In some embodiments, the identity of the depleted product can be determined by the video signal. For example, the commerce server can analyze the video signal to identify a bar code below white space detected in the video signal. In some embodiments, the commerce server can analyze the video signal to identify a quick response code. For example, a quick response code can be disposed on the rear wall of shelves in the retail store and each a particular quick response code can be associated with each product in the retail store. Detection of the quick response code can indicate both the existence of a depletion of stock and the identity of the depleted product.

To illustrate, FIG. 1 is a schematic illustrating a depletion detection system 10 according to some embodiments of the present disclosure. The depletion detection system 10 can implement a computer-implemented method that includes the step of receiving, at a processing device of a commerce server 12, one or more signals from a head mountable unit 14. The head mountable unit 14 can be worn by a consumer while moving within a retail store. In the illustrated embodiment of FIG. 1, the exemplary head mountable unit 14 includes a frame 18 and a communications unit 20 supported on the frame 18.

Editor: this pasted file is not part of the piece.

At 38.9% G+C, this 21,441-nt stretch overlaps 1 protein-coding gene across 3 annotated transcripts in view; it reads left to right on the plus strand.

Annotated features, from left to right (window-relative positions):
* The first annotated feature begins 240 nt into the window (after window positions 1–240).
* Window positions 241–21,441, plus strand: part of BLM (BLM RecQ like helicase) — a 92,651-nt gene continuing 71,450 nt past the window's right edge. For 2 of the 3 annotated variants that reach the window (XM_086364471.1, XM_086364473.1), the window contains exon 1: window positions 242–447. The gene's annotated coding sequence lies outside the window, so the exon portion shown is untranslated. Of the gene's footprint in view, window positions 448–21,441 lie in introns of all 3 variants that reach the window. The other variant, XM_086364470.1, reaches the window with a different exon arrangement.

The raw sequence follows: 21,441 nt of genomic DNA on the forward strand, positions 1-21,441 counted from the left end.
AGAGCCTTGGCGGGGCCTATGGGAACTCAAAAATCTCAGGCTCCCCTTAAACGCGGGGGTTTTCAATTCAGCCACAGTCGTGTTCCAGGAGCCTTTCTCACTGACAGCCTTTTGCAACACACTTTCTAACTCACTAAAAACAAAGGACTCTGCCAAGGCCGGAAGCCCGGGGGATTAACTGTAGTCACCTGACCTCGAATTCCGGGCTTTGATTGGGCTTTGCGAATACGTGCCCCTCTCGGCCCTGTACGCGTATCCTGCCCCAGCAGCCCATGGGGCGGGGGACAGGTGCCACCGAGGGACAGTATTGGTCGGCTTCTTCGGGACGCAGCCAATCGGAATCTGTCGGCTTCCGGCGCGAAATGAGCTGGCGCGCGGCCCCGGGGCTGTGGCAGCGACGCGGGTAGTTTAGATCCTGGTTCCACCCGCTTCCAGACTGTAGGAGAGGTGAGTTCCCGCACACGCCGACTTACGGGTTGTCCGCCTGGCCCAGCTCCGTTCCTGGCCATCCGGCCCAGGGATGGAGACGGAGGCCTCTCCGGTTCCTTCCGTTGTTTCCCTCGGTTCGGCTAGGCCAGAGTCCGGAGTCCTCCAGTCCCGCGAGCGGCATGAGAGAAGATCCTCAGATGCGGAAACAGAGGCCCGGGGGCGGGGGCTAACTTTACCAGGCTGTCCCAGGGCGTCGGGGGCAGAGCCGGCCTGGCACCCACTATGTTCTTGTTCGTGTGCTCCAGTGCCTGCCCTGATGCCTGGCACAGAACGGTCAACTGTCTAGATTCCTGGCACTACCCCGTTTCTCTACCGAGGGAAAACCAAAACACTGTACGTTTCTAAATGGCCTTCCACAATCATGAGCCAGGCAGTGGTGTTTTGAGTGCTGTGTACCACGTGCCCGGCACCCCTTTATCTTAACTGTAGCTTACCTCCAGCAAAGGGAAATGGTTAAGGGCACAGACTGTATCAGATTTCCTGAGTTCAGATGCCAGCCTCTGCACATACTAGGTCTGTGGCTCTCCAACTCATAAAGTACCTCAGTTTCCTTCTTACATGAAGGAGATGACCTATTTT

A video signal can be transmitted from the head mountable unit 14 in which a portion of store shelving 15 is in the field of view of a camera 22 of the head mountable unit 14. It is noted that embodiments of the present disclosure can be practiced in retail stores not using shelving and in retail stores partially using shelving. The field of view of a camera 22 is illustrated schematically by dashed lines 17 and 19. The dashed lines 17 and 19 represent edges of the field of view.

In some embodiments, the camera 22 can capture images of products on the shelving 15. White spaces in the video signal can be defined by gaps between products arising when stock is depleted. The location of an exemplary white space is referenced at 23. A rear wall 21 of the shelving 15 can also be detectable in the video signal. If a white space 23 is detected, the commerce server can transmit a restock signal to a restock facility 25 operable to restock the shelving 15. The restock facility 25 can be remote from the retail store or can be a portion of the retail store.